Play a while
is an unnecessary word or phrase that repeats an idea conveyed
by another one. ‘Pleonasmos’ is a Greek word meaning ‘more-ness’.
Language users, who speak a lot, tend to use it for emphasis but
if you take a close look, you will find them hilarious, as, for
instance ‘my autobiography, wrong mistake or bad ill-luck’!
Lawyers use a lot of these pairs, as can be seen in ‘betwixt
and between’ or ‘aid and abet’.
Learn a little
Everyone is used
as one word when it has a unified meaning equivalent to ‘anybody’
as in ‘Everyone knows the drawbacks of liberalisation. It is
used as two words in sentences where it is used for each
individual as in ‘The teacher will correct every one notebook
foodies dictate to our tastebuds but who exactly is a gourmet?
The original word was ‘groumet’ or ‘a horse groom’,
later altered to ‘gourmet’ to denote the minor servants of
the household which included the boys who tasted the wine and
once trained, these boys would get jobs in wine shops.
Eventually, the wine shop gourmet became a connoisseur of fine
wines and foods in general, creating the present word ‘gourmet’,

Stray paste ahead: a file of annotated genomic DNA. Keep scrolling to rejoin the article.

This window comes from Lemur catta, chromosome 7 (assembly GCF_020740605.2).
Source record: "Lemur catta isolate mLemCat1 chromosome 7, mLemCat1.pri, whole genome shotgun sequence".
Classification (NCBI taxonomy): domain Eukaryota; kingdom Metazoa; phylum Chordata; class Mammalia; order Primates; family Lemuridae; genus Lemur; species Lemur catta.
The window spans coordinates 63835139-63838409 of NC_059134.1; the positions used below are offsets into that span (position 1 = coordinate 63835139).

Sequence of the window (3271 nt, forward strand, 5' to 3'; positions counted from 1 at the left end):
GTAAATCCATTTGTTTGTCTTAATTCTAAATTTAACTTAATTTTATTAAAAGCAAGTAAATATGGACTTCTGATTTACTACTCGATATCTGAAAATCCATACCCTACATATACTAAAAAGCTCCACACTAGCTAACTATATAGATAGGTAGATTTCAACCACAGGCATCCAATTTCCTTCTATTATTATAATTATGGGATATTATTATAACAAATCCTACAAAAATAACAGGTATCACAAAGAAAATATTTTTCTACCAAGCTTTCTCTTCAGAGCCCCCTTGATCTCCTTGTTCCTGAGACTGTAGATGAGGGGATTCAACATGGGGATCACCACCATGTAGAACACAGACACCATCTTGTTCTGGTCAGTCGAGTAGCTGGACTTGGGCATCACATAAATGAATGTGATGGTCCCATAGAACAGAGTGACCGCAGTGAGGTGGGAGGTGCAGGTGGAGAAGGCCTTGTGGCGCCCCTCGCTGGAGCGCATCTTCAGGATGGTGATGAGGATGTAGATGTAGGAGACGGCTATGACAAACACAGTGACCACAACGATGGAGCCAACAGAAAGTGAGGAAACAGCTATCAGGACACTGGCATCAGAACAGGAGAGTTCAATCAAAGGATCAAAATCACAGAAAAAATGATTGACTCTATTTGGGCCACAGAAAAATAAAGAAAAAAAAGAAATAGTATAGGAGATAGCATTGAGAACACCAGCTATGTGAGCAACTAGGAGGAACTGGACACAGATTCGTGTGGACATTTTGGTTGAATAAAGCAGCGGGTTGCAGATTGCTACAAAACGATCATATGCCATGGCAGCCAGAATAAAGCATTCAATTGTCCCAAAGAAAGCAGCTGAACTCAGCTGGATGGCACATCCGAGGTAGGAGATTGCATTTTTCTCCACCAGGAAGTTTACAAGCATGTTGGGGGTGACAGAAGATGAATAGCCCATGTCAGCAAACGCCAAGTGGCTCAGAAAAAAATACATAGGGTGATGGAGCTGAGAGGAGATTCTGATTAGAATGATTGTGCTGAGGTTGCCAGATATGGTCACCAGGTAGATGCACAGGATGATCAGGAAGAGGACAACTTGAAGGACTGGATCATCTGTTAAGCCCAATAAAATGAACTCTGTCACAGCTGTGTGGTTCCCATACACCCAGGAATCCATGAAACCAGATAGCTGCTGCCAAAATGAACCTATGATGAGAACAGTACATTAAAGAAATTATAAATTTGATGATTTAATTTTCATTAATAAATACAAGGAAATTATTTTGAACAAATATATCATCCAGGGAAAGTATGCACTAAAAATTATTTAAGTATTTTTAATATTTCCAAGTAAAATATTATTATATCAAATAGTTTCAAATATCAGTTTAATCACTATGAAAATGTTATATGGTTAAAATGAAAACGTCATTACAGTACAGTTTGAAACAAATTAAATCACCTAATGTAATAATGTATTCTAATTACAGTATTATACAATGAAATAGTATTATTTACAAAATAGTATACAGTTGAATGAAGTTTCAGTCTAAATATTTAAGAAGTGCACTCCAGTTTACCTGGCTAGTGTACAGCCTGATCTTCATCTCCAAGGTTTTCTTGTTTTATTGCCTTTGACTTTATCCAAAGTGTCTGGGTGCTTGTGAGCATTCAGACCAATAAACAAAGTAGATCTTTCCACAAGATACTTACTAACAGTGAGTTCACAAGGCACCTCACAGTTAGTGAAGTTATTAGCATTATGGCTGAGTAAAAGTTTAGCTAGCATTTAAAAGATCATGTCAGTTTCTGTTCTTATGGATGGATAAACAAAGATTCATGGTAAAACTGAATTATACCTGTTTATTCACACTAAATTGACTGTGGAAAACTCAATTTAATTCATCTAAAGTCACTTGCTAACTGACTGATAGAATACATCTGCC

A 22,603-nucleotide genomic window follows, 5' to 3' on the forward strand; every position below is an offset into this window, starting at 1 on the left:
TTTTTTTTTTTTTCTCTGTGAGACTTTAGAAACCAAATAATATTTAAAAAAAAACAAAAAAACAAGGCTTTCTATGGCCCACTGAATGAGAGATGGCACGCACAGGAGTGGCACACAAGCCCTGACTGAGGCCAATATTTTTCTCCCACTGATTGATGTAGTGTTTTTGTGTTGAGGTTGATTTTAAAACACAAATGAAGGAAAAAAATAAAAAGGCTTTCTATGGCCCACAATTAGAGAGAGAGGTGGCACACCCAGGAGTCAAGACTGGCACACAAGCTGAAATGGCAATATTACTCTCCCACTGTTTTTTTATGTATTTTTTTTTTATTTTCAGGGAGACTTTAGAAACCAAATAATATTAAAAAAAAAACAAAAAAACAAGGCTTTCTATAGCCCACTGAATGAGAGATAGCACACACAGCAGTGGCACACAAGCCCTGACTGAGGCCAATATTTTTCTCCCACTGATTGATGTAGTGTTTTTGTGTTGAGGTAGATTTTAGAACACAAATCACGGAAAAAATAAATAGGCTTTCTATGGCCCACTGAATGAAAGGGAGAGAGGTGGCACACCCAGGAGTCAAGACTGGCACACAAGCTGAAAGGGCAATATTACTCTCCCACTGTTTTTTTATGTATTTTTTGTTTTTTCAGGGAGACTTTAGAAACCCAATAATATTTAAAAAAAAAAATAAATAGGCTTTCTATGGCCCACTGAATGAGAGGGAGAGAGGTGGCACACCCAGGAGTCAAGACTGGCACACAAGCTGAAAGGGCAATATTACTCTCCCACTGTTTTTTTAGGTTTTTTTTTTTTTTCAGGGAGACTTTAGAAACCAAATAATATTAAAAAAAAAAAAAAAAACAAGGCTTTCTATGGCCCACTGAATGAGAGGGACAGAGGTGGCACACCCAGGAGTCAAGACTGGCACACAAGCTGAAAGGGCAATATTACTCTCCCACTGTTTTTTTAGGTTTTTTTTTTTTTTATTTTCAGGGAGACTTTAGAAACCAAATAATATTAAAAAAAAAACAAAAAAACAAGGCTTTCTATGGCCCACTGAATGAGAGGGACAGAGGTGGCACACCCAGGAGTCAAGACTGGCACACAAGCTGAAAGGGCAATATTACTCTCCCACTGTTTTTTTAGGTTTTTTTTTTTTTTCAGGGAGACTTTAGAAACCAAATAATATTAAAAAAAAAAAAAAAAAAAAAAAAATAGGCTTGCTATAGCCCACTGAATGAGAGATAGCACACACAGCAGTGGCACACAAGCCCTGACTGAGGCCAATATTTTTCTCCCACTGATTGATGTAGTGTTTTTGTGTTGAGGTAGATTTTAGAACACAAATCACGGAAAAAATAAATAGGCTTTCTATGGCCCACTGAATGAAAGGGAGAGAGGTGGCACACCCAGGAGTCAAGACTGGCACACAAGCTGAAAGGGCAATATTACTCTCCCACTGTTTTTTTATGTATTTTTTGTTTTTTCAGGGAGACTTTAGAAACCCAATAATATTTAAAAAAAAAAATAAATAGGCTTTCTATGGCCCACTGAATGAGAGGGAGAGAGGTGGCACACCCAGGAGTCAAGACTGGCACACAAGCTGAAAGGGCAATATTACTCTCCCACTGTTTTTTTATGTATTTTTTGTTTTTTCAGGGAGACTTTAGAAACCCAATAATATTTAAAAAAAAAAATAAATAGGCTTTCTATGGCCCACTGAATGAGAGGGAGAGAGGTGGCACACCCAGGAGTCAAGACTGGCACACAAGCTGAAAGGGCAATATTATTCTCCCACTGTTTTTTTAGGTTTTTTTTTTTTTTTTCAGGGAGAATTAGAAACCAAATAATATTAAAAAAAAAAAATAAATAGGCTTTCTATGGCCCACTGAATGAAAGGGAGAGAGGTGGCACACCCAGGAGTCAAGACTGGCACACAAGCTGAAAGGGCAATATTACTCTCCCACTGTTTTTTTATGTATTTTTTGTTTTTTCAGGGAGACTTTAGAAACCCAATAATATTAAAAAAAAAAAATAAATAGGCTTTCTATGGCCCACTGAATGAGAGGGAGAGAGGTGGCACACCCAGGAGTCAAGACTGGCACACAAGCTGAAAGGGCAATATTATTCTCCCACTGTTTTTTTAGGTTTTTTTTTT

that is, ‘a person with a discerning palate’.
The words ‘connoisseur’,
‘gourmet’ and ‘gourmand’ are used often in the same
sense but there is a shade of difference to their meaning. These
words illustrate well the vocabulary proficiency that most
people think is a matter of memorising word lists. Most language
users know well a set of high frequency words that don’t
involve a certain level of sophistication in usage. But, when a
person uses low-frequency words with ease, automatically the men
stand separated from the boys. Because, in order to use such
words proficiently the user should know the meaning, the exact
form and the right context. ‘Gourmet’ refers to a person,
who can appreciate food expertly but ‘gourmand’ is a person
who has a discerning palate; also, enjoys eating good food and
may often eat too much. The ‘connoisseur’ is an expert judge
of taste in any area; food maybe one such area.